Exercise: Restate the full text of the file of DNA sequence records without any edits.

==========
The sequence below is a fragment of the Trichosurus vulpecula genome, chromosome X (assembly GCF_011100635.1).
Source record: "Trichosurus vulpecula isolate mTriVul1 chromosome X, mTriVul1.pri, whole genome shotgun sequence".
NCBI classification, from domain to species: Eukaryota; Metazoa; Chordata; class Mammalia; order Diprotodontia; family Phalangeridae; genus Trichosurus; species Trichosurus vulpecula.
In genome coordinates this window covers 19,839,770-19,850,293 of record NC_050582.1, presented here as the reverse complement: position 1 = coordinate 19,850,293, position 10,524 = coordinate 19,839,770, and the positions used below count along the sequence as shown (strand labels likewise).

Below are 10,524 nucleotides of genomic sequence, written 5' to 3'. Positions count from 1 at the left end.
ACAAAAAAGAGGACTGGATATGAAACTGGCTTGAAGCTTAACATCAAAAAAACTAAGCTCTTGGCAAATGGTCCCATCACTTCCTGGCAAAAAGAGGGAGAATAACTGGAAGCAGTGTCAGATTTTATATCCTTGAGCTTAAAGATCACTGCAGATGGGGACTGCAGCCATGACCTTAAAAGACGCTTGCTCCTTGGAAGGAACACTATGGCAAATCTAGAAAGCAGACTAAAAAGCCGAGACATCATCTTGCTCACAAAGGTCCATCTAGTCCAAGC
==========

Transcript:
The sequence below is a fragment of the Trichosurus vulpecula genome, chromosome X (assembly GCF_011100635.1).
Source record: "Trichosurus vulpecula isolate mTriVul1 chromosome X, mTriVul1.pri, whole genome shotgun sequence".
NCBI classification, from domain to species: Eukaryota; Metazoa; Chordata; class Mammalia; order Diprotodontia; family Phalangeridae; genus Trichosurus; species Trichosurus vulpecula.
In genome coordinates this window covers 19,839,770-19,850,293 of record NC_050582.1, presented here as the reverse complement: position 1 = coordinate 19,850,293, position 10,524 = coordinate 19,839,770, and the positions used below count along the sequence as shown (strand labels likewise).

Below are 10,524 nucleotides of genomic sequence, written 5' to 3'. Positions count from 1 at the left end.
ACAAAAAAGAGGACTGGATATGAAACTGGCTTGAAGCTTAACATCAAAAAAACTAAGCTCTTGGCAAATGGTCCCATCACTTCCTGGCAAAAAGAGGGAGAATAACTGGAAGCAGTGTCAGATTTTATATCCTTGAGCTTAAAGATCACTGCAGATGGGGACTGCAGCCATGACCTTAAAAGACGCTTGCTCCTTGGAAGGAACACTATGGCAAATCTAGAAAGCAGACTAAAAAGCCGAGACATCATCTTGCTCACAAAGGTCCATCTAGTCCAAGC